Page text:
LOS ANGELES – After the worst Memorial Day weekend performance in 18 years, the summer box office needed a hero – or more specifically, a heroine. Thankfully, Warner Bros.’ highly anticipated “Wonder Woman” came to the rescue, like only a wondrous woman can.
The DC Comics film adaptation starring Gal Gadot in the title role grossed an estimated $100.5 million in the U.S. and Canada in its debut weekend, well above analyst projections of $80 million to $90 million, as well as the studio’s more modest expectations of $65 million to $70 million. Internationally, the picture pulled in $122.5 million.
With those numbers, “Wonder Woman” can now claim the official title as the first female-fronted superhero blockbuster.
“Here, you have a property that has really resonated with audiences all around the world,” said Jeff Goldstein, Warner Bros.’ distribution chief. “There is something special about Gal Gadot, but something timely about Wonder Woman. She is a character that just has been embraced worldwide.”
Wonder Woman, aka Diana, princess of the Amazons, has spent 75 years saving the world in DC comic books and TV shows. She fought alongside Batman and Superman with her sword and Lasso of Truth last year in the lackluster “Batman v Superman: Dawn of Justice.” Until now, her male counterparts have hogged most of the big-screen glory.
Adding to the celebration was the fact that the $150 million film was directed by a woman, Patty Jenkins. Her last film, “Monster,” for which star Charlize Theron won an Oscar, was made more than a decade ago. “Wonder Woman” now holds the title for the best domestic opening by a female director, replacing “Fifty Shades of Grey’s” Sam Taylor-Johnson ($85.1 million).
“This character on its own in any time would have resonated, but (Jenkins’) view of what this story is, her vision, this tone, just really connected,” Goldstein said. “She did a spectacular job tonally.”
Compared with other superhero flicks, “Wonder Woman’s” $100.5 million outranks the domestic openings of “Iron Man” ($98.6 million), “Doctor Strange” ($85 million) and “Thor” ($65.7 million).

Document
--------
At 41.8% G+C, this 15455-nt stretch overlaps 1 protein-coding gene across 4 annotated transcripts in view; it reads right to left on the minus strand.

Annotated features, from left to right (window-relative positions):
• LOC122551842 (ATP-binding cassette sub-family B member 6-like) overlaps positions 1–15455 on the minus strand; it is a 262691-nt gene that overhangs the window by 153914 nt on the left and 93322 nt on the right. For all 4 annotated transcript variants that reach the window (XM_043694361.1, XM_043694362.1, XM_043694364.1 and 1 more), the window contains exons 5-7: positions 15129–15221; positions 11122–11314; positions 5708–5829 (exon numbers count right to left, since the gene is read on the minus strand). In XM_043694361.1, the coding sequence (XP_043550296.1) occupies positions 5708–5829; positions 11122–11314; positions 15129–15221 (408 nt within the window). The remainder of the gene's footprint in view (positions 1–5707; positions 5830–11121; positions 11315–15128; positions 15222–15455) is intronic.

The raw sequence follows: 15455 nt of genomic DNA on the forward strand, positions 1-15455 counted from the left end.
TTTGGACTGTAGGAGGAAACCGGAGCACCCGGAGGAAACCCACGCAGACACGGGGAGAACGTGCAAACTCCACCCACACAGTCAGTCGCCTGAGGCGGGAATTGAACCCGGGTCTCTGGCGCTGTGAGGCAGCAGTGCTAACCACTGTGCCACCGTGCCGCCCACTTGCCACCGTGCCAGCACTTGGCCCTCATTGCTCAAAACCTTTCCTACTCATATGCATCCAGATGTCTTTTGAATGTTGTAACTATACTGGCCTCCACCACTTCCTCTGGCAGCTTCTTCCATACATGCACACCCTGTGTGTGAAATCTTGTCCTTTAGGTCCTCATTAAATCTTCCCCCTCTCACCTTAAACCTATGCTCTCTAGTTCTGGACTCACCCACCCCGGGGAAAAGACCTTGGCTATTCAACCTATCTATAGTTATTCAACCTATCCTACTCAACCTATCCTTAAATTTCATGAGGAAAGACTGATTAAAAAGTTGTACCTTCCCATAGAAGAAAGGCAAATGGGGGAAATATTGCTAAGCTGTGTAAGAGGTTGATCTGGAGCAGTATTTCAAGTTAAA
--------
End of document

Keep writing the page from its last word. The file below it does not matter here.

While most eyes were on “Wonder Woman” this weekend, the other major release, 20th Century Fox and DreamWorks Animation’s “Captain Underpants: The First Epic Movie,” was also noteworthy. The film landed in second place, pulling in an estimated $23.5 million in the U.S. and Canada, beating analysts’ modest projections of $20 million.
The PG-13 rated “Captain Underpants” brings the anarchic adventure and unbridled potty humor of author Dav Pilkey’s beloved children’s book series – which for 20 years has sent countless elementary-school-age kids into fits of giggles and a few easily offended adults into fits of pique – to movie screens for the first time. The formidable voice cast includes Kevin Hart, Thomas Middleditch, Ed Helms and Nick Kroll.
Rounding out the rest of the top five at the box office were holdovers.
Disney’s “Pirates of the Caribbean: Dead Men Tell No Tales” landed in third in its second week with $21.6 million, a 66 percent drop from its opening week. The adventure grossed $114.6 million domestically to date. The film’s global tally, however, is much more impressive, at $501.2 million, making it the sixth-best performing release of the year thus far.
Disney’s “Guardians of the Galaxy Vol. 2” sequel landed in fourth place in its fifth week with $9.7 million. It’s pulled $355.4 million domestically since its release for a global gross to date of $816.6 million.
Landing in the fifth spot in its second week was Paramount’s “Baywatch” reboot with $8.5 million, a 54 percent drop week to week. The film, which was panned by critics, has grossed $41.7 million domestically.
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